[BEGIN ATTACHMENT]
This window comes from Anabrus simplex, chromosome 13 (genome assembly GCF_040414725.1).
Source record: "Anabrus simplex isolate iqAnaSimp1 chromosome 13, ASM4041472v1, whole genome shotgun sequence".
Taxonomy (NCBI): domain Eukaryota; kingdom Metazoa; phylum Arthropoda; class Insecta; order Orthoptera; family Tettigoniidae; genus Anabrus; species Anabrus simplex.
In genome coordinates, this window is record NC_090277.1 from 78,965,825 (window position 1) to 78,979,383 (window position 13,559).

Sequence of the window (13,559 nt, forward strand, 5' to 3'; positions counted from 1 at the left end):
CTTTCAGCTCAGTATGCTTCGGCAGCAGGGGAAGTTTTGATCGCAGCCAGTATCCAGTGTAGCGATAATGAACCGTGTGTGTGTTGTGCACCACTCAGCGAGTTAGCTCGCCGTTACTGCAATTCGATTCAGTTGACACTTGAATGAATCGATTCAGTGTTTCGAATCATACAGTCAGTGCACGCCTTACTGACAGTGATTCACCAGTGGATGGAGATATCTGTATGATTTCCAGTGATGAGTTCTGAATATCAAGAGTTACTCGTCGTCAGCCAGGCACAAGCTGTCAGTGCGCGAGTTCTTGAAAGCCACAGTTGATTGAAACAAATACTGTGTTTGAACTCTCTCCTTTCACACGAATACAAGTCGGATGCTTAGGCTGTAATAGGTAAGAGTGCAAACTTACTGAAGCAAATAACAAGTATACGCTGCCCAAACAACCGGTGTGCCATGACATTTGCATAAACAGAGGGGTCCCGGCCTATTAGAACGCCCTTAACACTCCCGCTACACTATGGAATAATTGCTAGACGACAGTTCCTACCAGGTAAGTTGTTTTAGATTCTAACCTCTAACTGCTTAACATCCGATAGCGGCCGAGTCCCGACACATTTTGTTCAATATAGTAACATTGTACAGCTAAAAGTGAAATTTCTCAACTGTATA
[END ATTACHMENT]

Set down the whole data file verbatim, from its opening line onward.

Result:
This window comes from Anabrus simplex, chromosome 13 (genome assembly GCF_040414725.1).
Source record: "Anabrus simplex isolate iqAnaSimp1 chromosome 13, ASM4041472v1, whole genome shotgun sequence".
Taxonomy (NCBI): domain Eukaryota; kingdom Metazoa; phylum Arthropoda; class Insecta; order Orthoptera; family Tettigoniidae; genus Anabrus; species Anabrus simplex.
In genome coordinates, this window is record NC_090277.1 from 78,965,825 (window position 1) to 78,979,383 (window position 13,559).

Sequence of the window (13,559 nt, forward strand, 5' to 3'; positions counted from 1 at the left end):
CTTTCAGCTCAGTATGCTTCGGCAGCAGGGGAAGTTTTGATCGCAGCCAGTATCCAGTGTAGCGATAATGAACCGTGTGTGTGTTGTGCACCACTCAGCGAGTTAGCTCGCCGTTACTGCAATTCGATTCAGTTGACACTTGAATGAATCGATTCAGTGTTTCGAATCATACAGTCAGTGCACGCCTTACTGACAGTGATTCACCAGTGGATGGAGATATCTGTATGATTTCCAGTGATGAGTTCTGAATATCAAGAGTTACTCGTCGTCAGCCAGGCACAAGCTGTCAGTGCGCGAGTTCTTGAAAGCCACAGTTGATTGAAACAAATACTGTGTTTGAACTCTCTCCTTTCACACGAATACAAGTCGGATGCTTAGGCTGTAATAGGTAAGAGTGCAAACTTACTGAAGCAAATAACAAGTATACGCTGCCCAAACAACCGGTGTGCCATGACATTTGCATAAACAGAGGGGTCCCGGCCTATTAGAACGCCCTTAACACTCCCGCTACACTATGGAATAATTGCTAGACGACAGTTCCTACCAGGTAAGTTGTTTTAGATTCTAACCTCTAACTGCTTAACATCCGATAGCGGCCGAGTCCCGACACATTTTGTTCAATATAGTAACATTGTACAGCTAAAAGTGAAATTTCTCAACTGTATA